Happiness as an indicator, not a drift

“Happy idiot.”
“Happy fool.”

Somehow, our culture has associated being happy with being out of touch with reality, or just being plain stupid. Happiness ends up being viewed as a drift away from what we collectively understand to be “real:” pain, suffering, the difficulty of everyday life where we work diligently at the grindstone, Sisyphus’ endlessly pushing the boulder uphill.

I noticed this as I was riding my bike to work on a glorious Colorado day. I felt happy, open, expanded. As I considered this state (and what used to be an anomaly for me), I thought about how I feel increasingly in alignment in my life. I feel “on purpose” with where I spend my time, finding fulfillment in relationships, work, and expression. My happiness is a signal to me that I’m on track.

Pedaling along, I considered the messages I’d learned about being happy. My lineage is a mixture of Scotch, English, and Irish–very WASP. Being a “good person” was equated with working hard. Sometime in my thirties I figured out that my exhaustion was my paen to this cultural ethos: clearly the more tired I was, the more noble. It took me awhile to understand how my depression and anxiety were wound into this rather stark recipe for life.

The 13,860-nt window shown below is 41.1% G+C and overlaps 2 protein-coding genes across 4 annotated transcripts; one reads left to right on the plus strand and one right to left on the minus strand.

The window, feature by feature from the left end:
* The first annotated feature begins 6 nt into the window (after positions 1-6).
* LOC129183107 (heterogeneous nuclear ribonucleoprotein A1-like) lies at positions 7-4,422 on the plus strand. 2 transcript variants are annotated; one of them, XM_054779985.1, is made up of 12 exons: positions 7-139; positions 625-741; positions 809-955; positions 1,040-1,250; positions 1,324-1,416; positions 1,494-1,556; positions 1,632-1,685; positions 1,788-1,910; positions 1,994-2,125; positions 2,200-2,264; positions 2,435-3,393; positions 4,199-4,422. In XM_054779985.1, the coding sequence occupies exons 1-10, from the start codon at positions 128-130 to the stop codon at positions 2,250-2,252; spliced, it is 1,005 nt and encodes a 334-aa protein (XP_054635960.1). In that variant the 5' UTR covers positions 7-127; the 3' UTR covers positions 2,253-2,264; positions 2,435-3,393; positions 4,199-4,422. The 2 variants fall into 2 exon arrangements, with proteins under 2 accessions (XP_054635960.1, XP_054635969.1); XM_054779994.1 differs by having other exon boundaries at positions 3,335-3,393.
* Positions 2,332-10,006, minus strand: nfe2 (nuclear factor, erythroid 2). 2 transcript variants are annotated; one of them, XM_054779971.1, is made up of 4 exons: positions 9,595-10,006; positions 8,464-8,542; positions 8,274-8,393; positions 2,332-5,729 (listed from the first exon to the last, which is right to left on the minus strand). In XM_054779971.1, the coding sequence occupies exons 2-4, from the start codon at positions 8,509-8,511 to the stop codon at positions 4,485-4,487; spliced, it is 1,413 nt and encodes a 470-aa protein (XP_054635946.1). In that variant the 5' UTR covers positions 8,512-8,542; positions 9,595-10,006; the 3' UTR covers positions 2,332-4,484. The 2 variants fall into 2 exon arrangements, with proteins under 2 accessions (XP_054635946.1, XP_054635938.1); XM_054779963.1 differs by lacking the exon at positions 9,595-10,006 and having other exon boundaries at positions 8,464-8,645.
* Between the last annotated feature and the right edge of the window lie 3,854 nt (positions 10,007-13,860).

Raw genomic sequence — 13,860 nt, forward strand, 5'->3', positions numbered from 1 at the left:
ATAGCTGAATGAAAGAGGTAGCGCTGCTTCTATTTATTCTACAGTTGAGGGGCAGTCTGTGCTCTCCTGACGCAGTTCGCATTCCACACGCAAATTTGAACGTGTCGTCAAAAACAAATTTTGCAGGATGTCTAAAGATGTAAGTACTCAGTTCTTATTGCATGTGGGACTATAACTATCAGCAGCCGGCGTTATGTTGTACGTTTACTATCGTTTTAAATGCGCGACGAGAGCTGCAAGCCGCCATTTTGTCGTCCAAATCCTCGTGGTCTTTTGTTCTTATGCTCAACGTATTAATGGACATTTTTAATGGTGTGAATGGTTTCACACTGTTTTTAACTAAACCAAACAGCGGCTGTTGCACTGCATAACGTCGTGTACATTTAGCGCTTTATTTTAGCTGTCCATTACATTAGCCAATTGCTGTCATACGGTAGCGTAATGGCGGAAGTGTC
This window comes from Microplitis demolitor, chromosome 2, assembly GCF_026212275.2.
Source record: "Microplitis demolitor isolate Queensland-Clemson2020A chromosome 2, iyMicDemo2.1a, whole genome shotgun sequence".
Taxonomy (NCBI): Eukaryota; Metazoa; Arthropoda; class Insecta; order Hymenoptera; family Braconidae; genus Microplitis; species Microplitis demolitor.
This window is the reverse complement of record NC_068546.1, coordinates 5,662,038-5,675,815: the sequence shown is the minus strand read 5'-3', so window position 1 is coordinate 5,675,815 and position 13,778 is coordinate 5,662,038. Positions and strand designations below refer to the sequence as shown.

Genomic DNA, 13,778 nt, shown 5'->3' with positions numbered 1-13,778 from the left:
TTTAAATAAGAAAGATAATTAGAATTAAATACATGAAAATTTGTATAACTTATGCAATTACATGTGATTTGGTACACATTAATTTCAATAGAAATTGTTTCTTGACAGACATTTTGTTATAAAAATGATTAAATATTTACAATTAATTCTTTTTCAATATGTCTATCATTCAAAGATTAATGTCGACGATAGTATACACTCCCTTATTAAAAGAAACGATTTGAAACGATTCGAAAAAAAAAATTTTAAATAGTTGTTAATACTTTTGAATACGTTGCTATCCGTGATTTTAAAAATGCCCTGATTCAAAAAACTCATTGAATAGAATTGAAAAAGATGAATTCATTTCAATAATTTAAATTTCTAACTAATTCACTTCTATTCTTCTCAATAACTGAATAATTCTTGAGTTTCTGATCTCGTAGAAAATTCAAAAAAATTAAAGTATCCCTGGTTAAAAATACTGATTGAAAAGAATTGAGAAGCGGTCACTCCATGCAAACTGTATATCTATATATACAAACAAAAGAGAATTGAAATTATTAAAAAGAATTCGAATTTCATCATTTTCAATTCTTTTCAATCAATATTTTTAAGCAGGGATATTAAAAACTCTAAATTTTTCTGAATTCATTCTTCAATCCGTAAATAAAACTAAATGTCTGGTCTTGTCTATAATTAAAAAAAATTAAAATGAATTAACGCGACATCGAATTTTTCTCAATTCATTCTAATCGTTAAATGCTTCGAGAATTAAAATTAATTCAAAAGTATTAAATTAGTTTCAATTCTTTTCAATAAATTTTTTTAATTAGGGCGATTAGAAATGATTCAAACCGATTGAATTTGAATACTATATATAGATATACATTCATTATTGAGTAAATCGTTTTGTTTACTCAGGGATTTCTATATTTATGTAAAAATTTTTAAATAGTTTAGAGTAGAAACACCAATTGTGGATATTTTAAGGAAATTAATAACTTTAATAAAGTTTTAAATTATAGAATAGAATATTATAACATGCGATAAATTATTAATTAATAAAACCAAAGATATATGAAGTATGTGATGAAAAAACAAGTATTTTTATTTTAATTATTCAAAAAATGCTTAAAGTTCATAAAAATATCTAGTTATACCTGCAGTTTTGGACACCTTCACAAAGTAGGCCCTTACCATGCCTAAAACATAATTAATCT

Then I found the work of Gay and Kathlyn Hendricks. Their workshops were a completely new world for me–we breathed, we moved, we told the truth, we felt our feelings fully. And we played. Somehow having a great time and following the easiest path allowed me to shift old patterns in ways that talk therapy had never touched.

After 16 years of learning and teaching this new work (play!) of consciousness, I now understand that my inner well-being doesn’t mean I’m distracted from real life. It means I’m on target. Being in integrity feels good. Feeling expanded is a signal that I’m in Creative Brain, which I’ve learned to trust as the only state from which I want to make any important decisions. I’ve always heard that God loves a fool–and now I understand the mechanics behind that.

Our Relationship Ride Online Community begins next Monday, October 10. You’ll interact with me for two calls per month, plus get ongoing support for your relationship challenges and opportunities through our community webboard. Interested? Contact Verna Wilder for more information. Tell her you read about it here and get $50 off your year’s registration.

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